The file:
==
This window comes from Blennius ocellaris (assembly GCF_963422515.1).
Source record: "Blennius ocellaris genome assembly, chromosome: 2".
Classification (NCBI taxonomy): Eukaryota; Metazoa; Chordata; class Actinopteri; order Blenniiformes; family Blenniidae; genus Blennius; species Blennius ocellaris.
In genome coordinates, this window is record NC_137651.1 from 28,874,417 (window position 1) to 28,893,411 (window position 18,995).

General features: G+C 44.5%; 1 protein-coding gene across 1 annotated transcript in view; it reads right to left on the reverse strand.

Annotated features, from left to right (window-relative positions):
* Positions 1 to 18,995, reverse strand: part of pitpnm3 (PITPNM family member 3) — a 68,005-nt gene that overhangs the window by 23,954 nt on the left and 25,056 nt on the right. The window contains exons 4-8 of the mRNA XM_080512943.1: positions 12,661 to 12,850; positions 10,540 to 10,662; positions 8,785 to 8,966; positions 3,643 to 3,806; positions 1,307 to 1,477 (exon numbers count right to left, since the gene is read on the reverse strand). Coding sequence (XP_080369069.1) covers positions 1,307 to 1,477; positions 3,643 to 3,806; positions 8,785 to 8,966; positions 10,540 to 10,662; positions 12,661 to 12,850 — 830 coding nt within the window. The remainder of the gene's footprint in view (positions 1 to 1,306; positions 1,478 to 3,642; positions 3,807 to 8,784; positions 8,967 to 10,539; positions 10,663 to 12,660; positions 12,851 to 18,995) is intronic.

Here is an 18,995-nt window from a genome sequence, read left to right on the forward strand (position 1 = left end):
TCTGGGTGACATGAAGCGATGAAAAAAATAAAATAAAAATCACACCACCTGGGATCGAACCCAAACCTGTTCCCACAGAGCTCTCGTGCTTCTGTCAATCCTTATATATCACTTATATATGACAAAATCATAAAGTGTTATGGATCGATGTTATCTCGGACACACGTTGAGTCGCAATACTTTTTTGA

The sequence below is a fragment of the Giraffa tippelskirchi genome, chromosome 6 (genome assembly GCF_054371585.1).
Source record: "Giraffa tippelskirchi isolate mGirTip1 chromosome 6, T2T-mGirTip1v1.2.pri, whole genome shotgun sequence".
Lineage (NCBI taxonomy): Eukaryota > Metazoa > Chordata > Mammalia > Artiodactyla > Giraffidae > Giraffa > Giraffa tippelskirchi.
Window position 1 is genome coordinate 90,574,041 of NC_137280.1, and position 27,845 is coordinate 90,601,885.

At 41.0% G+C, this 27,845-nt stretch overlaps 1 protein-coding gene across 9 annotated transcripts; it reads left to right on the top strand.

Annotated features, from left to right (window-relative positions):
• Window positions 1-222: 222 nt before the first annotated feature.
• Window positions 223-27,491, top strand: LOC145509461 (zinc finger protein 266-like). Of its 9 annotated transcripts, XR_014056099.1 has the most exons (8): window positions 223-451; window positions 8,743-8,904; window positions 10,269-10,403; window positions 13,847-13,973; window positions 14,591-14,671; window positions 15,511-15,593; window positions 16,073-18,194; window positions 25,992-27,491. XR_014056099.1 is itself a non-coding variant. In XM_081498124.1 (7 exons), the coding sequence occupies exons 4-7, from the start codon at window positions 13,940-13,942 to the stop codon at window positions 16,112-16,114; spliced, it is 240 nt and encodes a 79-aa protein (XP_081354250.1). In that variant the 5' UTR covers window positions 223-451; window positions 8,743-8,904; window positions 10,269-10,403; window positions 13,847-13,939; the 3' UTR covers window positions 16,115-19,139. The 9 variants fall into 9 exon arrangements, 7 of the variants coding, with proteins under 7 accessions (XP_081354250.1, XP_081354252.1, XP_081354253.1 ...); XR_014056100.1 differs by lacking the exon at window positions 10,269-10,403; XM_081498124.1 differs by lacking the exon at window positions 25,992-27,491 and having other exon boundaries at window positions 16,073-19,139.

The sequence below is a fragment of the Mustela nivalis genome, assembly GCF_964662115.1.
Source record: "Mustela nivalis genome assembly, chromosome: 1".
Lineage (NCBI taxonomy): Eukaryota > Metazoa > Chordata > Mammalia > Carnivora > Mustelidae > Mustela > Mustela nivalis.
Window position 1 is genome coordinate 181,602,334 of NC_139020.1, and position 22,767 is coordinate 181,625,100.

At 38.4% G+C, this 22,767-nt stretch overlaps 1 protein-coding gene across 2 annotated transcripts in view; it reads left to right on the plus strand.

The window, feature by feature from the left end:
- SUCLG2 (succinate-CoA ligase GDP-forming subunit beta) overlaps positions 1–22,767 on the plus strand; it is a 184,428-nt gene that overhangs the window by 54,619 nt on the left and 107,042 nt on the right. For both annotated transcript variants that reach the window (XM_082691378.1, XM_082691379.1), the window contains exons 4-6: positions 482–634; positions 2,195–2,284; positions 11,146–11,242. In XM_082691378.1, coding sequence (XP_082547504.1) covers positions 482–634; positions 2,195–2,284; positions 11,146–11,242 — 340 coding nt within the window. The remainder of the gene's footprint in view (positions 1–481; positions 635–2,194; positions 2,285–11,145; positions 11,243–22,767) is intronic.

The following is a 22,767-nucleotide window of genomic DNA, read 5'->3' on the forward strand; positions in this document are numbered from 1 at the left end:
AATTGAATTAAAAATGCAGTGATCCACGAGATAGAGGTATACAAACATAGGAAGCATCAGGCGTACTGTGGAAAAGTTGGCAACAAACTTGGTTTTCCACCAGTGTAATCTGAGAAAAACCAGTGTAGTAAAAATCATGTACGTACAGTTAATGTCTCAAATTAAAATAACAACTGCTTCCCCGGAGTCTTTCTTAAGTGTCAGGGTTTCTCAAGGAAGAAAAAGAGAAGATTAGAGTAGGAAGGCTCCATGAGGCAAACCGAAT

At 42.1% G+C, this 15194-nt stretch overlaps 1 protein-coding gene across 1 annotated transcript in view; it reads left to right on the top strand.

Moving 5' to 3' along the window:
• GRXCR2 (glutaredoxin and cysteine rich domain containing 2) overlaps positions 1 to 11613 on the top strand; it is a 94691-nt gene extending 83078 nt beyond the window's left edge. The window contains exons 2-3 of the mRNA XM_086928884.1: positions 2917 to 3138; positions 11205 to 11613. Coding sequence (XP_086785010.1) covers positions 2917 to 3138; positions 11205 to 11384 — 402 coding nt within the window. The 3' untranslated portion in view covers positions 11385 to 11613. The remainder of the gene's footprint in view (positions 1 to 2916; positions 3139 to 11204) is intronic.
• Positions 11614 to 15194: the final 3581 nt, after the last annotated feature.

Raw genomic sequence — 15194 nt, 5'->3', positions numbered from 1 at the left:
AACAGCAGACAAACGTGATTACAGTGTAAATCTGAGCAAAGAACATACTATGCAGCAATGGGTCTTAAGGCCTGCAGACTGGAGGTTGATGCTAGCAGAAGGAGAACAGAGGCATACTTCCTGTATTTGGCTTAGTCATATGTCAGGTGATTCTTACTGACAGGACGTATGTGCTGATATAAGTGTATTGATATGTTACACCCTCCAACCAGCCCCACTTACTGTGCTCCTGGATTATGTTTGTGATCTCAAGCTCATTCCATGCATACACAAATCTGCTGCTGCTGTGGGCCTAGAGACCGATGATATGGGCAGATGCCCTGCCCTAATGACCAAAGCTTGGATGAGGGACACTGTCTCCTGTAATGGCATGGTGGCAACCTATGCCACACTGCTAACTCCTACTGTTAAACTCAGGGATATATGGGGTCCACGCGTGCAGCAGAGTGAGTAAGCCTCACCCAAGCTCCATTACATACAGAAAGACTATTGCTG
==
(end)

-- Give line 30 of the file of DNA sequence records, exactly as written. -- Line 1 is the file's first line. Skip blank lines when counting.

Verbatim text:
• Positions 11614 to 15194: the final 3581 nt, after the last annotated feature.